About 2,700 Marriott hotel workers on Oahu and Maui went on strike Monday, and the union representing them says they won’t go back to work until contract talks are done.
The strike impacts five hotels operated by Marriott and owned by Kyo-ya which includes Sheraton Waikiki, The Royal Hawaiian, Westin Moana Surfrider, Sheraton Princess Kaiulani, and Sheraton Maui.
Workers are picketing at all five hotels, and are urging Hawaii residents, elected officials, political candidates, and tourists to support workers by not patronizing these hotels.
The strike comes as Marriott and Kyo-ya failed to reach agreement on key issues, such as job security around technology and automation, workplace safety, and the need for Marriott and Kyo-ya to compensate workers so that one job can be enough for workers to support themselves.
“To be honest, we need one job to be enough. We need our wages to equate to us to be able to live in the community that we work in,” said dinner cook Jenny Johnson.
“The weighted average, I believe, is about $21 when you take everybody,” said Eric Gill, UNITE HERE Local 5 secretary-treasurer. “Even though we had good raises, people are still stepping farther and farther back and as our companies record record profits.”
The striking workers are in housekeeping, food and beverage, and front desk to name a few.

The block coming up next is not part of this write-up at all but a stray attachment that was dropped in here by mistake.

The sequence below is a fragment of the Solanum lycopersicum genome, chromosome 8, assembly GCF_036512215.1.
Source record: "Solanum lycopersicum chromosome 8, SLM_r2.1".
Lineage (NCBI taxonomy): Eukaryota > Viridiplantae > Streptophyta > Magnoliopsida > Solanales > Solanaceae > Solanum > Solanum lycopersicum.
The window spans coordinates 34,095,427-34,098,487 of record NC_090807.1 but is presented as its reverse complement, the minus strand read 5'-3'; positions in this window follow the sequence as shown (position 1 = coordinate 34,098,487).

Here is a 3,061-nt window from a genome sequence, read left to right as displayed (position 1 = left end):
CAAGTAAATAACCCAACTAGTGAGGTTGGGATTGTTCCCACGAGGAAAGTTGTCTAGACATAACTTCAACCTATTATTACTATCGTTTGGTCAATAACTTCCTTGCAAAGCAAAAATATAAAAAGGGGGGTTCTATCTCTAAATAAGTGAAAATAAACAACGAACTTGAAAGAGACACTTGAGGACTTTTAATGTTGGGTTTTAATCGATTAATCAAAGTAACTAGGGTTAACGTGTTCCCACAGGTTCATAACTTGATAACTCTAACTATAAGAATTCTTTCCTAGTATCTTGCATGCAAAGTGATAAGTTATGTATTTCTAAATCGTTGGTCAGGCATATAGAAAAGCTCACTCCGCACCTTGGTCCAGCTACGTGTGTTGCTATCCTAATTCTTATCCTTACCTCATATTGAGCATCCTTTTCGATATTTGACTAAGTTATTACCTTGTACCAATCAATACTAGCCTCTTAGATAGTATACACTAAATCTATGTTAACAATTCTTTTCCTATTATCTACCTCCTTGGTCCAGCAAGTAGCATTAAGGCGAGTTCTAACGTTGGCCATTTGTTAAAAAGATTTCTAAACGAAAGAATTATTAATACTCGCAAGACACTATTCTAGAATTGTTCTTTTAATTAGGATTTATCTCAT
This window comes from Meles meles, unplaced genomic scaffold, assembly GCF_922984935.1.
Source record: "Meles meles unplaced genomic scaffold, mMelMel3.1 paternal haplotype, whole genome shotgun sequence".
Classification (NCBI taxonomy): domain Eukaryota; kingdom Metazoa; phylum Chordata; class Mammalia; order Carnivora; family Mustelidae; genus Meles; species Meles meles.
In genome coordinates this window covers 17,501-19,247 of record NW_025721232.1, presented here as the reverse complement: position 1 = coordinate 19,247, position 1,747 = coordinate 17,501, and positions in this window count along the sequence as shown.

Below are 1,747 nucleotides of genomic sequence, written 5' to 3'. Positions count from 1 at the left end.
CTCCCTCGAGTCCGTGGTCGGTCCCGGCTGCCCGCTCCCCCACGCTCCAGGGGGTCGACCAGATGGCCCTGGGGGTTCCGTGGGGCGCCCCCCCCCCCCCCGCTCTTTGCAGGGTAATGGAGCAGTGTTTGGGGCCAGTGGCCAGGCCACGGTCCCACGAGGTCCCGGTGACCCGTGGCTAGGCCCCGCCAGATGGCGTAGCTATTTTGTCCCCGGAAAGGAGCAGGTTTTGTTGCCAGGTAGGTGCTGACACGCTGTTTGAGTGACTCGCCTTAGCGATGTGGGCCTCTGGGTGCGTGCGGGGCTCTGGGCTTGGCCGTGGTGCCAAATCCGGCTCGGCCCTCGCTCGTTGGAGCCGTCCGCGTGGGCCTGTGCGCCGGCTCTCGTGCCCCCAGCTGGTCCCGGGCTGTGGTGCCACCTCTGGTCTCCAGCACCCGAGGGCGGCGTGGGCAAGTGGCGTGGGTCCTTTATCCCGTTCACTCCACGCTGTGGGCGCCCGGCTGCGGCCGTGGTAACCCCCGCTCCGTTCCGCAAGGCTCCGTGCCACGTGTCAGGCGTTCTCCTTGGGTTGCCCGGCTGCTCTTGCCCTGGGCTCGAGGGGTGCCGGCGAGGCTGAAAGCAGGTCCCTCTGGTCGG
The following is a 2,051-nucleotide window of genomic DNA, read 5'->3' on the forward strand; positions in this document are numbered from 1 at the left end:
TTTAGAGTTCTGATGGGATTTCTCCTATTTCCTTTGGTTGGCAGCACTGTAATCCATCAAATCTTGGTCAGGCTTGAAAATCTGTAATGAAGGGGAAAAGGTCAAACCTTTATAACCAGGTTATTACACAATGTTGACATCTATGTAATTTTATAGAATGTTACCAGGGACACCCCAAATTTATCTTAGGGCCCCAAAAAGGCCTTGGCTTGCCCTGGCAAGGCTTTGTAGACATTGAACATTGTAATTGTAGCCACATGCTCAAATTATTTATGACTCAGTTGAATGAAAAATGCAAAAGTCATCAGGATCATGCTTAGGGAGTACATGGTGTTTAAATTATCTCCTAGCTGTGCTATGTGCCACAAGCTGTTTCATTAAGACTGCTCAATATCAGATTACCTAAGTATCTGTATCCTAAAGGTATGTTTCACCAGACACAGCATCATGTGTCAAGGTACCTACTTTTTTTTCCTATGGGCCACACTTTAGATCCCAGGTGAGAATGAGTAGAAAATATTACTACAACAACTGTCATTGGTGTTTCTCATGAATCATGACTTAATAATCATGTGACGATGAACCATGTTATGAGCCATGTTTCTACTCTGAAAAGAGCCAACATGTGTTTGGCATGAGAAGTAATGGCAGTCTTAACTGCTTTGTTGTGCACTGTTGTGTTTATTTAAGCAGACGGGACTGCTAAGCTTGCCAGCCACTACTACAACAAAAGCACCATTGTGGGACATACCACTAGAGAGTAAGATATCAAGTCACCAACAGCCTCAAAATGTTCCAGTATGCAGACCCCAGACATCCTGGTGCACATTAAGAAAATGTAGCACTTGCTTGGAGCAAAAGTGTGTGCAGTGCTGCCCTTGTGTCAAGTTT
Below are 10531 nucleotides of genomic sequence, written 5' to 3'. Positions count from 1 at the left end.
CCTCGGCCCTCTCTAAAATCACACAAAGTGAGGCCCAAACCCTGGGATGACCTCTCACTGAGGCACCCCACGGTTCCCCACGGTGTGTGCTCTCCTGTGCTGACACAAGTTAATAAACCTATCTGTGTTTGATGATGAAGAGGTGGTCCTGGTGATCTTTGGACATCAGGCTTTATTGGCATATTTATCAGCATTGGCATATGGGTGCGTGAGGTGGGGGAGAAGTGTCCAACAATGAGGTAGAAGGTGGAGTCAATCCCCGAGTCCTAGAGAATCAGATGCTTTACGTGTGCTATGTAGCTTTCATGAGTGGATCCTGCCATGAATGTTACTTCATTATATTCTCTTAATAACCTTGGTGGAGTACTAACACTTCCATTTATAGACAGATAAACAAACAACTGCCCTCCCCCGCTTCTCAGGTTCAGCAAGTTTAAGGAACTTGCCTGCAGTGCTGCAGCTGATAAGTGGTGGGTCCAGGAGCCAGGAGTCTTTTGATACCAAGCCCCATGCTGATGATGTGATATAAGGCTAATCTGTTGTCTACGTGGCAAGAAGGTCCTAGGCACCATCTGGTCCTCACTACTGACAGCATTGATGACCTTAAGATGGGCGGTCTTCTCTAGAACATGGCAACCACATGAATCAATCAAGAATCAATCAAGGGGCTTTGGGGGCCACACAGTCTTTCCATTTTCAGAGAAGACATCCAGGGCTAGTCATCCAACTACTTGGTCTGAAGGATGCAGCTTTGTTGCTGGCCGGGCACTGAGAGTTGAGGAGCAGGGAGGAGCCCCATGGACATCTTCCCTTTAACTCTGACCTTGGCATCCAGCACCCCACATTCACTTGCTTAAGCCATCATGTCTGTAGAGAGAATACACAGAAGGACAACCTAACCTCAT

Kyo-ya Hotels and Resorts released the following statement:
“Although we are in continued contract discussions with UNITE HERE Local 5, we respect the right of our associates at Kyo-ya’s five properties in Hawaii to participate in a work stoppage which began on Monday, October 8.
We have implemented contingency plans which ensure that the Sheraton Waikiki, The Royal Hawaiian, Moana Surfrider, Sheraton Princess Kaiulani, and the Sheraton Maui continue to offer our guests an enjoyable experience during their stay in Hawaii. There have been some adjustments to staffing levels and services being offered at our properties. We have notified our guests and business partners of the situation and are providing them with ongoing updates. We encourage our current and future hotel guests to contact their individual properties for the latest information.
We are committed to continuing our good faith bargaining and hope to resolve this situation in a timely manner.”
Hotel management even notified guests through letters.
“The letter said something like, ‘Call this number for clean towels.’ We called that number, but there’s nobody to answer the phone,” said hotel guest Howard Ehrasman.
UNITE HERE Local 5 says a meeting with Marriott and Kyo-ya has not been scheduled at this time.
In a statement, the Hawaii Tourism Authority said, “We are hopeful this gets resolved as soon as possible. During this time, we want to assure visitors there is no need to cancel or adjust their travel plans.”
Honolulu and Maui Marriott workers are joining a nationwide strike in eight cities with 7,700 Marriott hotel workers from 23 hotels.
Strikes began last week in Boston, San Francisco, San Jose, Oakland, San Diego, and Detroit with thousands of workers are demanding that One Job Should Be Enough.
Kyo-ya is the largest owner of Marriott hotels in all of the striking cities. In addition to the Hawaii hotels, it also owns the Palace Hotel in San Francisco.
The last strike Local 5 conducted that lasted more than a day was at least four years ago.